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Diversity changes of microbial communities into hospital surface environments

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Please use this identifier to cite or link to this item:http://hdl.handle.net/2115/71154

Title: Diversity changes of microbial communities into hospital surface environments
Authors: Yano, Rika Browse this author →KAKEN DB
Shimoda, Tomoko Browse this author →KAKEN DB
Watanabe, Reina Browse this author →KAKEN DB
Kuroki, Yasutoshi Browse this author
Okubo, Torahiko Browse this author
Nakamura, Shinji Browse this author →KAKEN DB
Matsuo, Junji Browse this author →KAKEN DB
Yoshimura, Sadako Browse this author →KAKEN DB
Yamaguchi, Hiroyuki Browse this author →KAKEN DB
Keywords: Hygiene
Nosocomial infection
Hospital cleanliness
16S rRNA sequence analysis
Microbiome
Issue Date: Jul-2017
Publisher: Elsevier
Journal Title: Journal of Infection and Chemotherapy
Volume: 23
Issue: 7
Start Page: 439
End Page: 445
Publisher DOI: 10.1016/j.jiac.2017.03.016
PMID: 28431935
Abstract: Previous works have demonstrated considerable variability in hospital cleanliness in Japan, suggesting that contamination is driven by factors that are currently poorly controlled. We undertook 16S rRNA sequence analysis to study population structures of hospital environmental microbiomes to see which factor(s) impacted contamination. One hundred forty-four samples were collected from surfaces of three hospitals with distinct sizes (“A”: >500 beds, “B”: 100–500 beds, “C”: <100 beds). Sample locations of two ward types (Surgical and Internal) included patient room bed table (multiple) (4BT), patient overbed table (multiple) (4OT), patient room sink (multiple) (4S), patient room bed table (single) (SBT), patient overbed table (single) (SOT), patient room sink (single) (SS), nurse desk (ND), and nurse wagon (NW). Total DNA was extracted from each sample, and the 50 samples that yielded sufficient DNA were used for further 16S rRNA sequencing of hospital microbiome populations with cluster analysis. The number of assigned bacterial OTU populations was significantly decreased in hospital “C” compared to the other hospitals. Cluster analysis of sampling locations revealed that the population structure in almost all locations of hospital “C” and some locations in the other hospitals was very similar and unusually skewed with a family, Enterobacteriaceae. Interestingly, locations included patient area (4OT, 4BT, SBT) and nurse area (ND), with a device (NW) bridging the two and a place (4S and SS) shared between patients or visitors. We demonstrated diversity changes of hospital environmental microbiomes with a skewed population, presumably by medical staff pushing NWs or sinks shared by patients or visitors.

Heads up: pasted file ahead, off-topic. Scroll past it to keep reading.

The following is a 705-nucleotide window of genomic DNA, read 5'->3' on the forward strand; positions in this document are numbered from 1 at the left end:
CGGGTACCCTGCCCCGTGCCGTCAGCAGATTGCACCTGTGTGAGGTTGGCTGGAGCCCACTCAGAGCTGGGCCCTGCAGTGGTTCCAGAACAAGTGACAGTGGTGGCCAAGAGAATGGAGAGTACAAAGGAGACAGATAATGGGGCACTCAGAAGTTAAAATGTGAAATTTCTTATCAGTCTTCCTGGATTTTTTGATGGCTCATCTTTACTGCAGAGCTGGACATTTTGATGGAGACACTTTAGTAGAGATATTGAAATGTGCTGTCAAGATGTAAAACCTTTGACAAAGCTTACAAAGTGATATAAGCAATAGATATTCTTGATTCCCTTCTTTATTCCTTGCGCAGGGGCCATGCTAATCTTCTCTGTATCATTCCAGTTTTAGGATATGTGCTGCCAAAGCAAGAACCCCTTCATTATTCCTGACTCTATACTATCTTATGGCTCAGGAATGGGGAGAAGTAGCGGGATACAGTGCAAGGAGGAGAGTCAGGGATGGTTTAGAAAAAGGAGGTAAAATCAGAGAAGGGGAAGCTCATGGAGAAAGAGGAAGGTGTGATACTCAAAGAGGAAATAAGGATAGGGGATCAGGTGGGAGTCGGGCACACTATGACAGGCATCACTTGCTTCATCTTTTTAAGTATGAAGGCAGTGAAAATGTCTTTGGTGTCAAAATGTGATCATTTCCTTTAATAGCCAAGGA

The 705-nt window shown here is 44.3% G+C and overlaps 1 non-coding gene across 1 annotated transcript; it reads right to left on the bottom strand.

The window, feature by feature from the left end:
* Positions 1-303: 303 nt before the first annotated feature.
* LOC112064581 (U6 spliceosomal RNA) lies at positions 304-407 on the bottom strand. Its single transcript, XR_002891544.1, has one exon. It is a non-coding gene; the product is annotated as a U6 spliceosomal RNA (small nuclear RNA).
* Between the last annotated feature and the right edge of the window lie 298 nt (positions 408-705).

Rights: © 2017. This manuscript version is made available under the CC-BY-NC-ND 4.0 license http://creativecommons.org/licenses/by-nc-nd/4.0/
http://creativecommons.org/licenses/by-nc-nd/4.0/
Type: article (author version)
URI: http://hdl.handle.net/2115/71154
Appears in Collections:保健科学院・保健科学研究院 (Graduate School of Health Sciences / Faculty of Health Sciences) > 雑誌発表論文等 (Peer-reviewed Journal Articles, etc)

Submitter: 山口 博之

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